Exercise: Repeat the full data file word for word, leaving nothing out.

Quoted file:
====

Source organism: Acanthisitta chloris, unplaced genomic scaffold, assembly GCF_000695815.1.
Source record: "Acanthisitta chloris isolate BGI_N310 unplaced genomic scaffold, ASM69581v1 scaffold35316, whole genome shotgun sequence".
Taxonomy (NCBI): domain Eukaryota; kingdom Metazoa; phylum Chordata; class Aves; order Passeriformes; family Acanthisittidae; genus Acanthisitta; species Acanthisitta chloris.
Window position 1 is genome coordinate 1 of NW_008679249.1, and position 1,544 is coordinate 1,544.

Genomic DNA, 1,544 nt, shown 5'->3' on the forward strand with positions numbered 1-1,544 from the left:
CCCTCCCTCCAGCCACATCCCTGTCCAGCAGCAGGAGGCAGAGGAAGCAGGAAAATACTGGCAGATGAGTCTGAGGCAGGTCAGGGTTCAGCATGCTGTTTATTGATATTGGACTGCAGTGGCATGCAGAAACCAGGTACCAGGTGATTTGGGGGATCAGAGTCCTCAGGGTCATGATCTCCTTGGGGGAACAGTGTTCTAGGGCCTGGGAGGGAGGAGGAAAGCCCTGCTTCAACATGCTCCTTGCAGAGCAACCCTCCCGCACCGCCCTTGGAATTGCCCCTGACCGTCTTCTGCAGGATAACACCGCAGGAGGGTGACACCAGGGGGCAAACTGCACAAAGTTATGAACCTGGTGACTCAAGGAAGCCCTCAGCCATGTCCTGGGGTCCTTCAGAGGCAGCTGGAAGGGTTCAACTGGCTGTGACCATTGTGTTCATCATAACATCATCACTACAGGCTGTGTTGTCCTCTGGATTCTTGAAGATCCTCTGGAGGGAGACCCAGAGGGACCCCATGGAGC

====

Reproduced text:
Source organism: Acanthisitta chloris, unplaced genomic scaffold, assembly GCF_000695815.1.
Source record: "Acanthisitta chloris isolate BGI_N310 unplaced genomic scaffold, ASM69581v1 scaffold35316, whole genome shotgun sequence".
Taxonomy (NCBI): domain Eukaryota; kingdom Metazoa; phylum Chordata; class Aves; order Passeriformes; family Acanthisittidae; genus Acanthisitta; species Acanthisitta chloris.
Window position 1 is genome coordinate 1 of NW_008679249.1, and position 1,544 is coordinate 1,544.

Genomic DNA, 1,544 nt, shown 5'->3' on the forward strand with positions numbered 1-1,544 from the left:
CCCTCCCTCCAGCCACATCCCTGTCCAGCAGCAGGAGGCAGAGGAAGCAGGAAAATACTGGCAGATGAGTCTGAGGCAGGTCAGGGTTCAGCATGCTGTTTATTGATATTGGACTGCAGTGGCATGCAGAAACCAGGTACCAGGTGATTTGGGGGATCAGAGTCCTCAGGGTCATGATCTCCTTGGGGGAACAGTGTTCTAGGGCCTGGGAGGGAGGAGGAAAGCCCTGCTTCAACATGCTCCTTGCAGAGCAACCCTCCCGCACCGCCCTTGGAATTGCCCCTGACCGTCTTCTGCAGGATAACACCGCAGGAGGGTGACACCAGGGGGCAAACTGCACAAAGTTATGAACCTGGTGACTCAAGGAAGCCCTCAGCCATGTCCTGGGGTCCTTCAGAGGCAGCTGGAAGGGTTCAACTGGCTGTGACCATTGTGTTCATCATAACATCATCACTACAGGCTGTGTTGTCCTCTGGATTCTTGAAGATCCTCTGGAGGGAGACCCAGAGGGACCCCATGGAGC